The public-private Fishing for Energy partnership has partnered with the Port of Grays Harbor, Washington’s Westport Marina to recycle an estimated 1,050 crab pots and other marine debris.
Efforts to collect this marine debris have already begun as part of a project managed by The Nature Conservancy and the Quinault Indian Nation, with a collection bin placed at the marina in Westport, Washington.
The three-year marine debris removal project, led by The Nature Conservancy, is supported by the NOAA Marine Debris Program, and builds on existing marine debris programs on Washington State’s outer coast to remove derelict fishing gear and improve waterways.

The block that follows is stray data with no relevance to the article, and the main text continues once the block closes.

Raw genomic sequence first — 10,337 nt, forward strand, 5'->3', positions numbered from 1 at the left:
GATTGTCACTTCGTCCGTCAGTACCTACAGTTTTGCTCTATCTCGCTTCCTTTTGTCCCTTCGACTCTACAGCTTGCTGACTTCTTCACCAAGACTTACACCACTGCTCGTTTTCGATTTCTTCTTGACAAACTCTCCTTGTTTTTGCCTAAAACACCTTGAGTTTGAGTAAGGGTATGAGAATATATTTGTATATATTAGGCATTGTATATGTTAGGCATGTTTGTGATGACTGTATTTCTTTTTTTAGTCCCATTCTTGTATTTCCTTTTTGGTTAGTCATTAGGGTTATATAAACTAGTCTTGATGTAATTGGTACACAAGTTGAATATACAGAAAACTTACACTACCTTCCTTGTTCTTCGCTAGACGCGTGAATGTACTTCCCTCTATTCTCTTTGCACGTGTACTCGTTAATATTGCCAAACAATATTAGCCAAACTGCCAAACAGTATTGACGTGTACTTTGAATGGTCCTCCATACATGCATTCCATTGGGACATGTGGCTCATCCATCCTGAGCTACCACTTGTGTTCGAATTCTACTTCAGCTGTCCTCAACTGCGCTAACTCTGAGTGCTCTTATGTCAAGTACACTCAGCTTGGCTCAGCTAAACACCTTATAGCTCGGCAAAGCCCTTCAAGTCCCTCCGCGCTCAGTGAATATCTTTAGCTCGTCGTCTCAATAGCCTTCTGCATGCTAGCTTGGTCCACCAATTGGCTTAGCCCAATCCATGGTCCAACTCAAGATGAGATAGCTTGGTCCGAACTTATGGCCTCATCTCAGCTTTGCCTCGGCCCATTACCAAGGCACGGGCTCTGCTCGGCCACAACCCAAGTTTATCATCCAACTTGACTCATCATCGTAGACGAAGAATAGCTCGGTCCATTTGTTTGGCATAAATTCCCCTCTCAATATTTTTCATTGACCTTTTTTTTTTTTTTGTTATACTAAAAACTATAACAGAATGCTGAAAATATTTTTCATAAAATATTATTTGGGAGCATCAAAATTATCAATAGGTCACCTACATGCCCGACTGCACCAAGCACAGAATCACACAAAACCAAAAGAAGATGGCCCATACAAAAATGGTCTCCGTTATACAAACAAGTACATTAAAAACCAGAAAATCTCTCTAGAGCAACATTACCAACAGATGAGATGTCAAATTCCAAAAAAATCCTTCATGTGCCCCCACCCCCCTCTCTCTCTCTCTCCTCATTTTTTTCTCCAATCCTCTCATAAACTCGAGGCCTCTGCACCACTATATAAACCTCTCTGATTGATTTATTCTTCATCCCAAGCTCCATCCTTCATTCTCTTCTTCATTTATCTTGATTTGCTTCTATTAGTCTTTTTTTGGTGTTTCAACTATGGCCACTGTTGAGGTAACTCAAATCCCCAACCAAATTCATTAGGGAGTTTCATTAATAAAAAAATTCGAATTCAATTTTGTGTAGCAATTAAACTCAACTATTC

Fishing for Energy is a nationwide partnership between the National Fish and Wildlife Foundation, the National Oceanic and Atmospheric Administration Marine Debris Program, the sustainable waste and energy solutions firm Covanta, and Schnitzer Steel Industries, a major metal recycling firm. The partnership offers collection bins for disposal of old fishing gear, easing the way for fishing communities to deal with derelict gear. The partnership recycles gear made of metal and processes the remaining gear and debris to generate renewable energy at Covanta’s Energy-from-Waste facilities.
Since 2008, Fishing for Energy has processed more than 3 million pounds of old fishing gear, a portion of which has been retrieved directly from the ocean by fishermen. The partnership is a recipient of the prestigious Coastal America Partnership Award, which is presented to groups that restore and protect coastal ecosystems through collaborative action and partnership.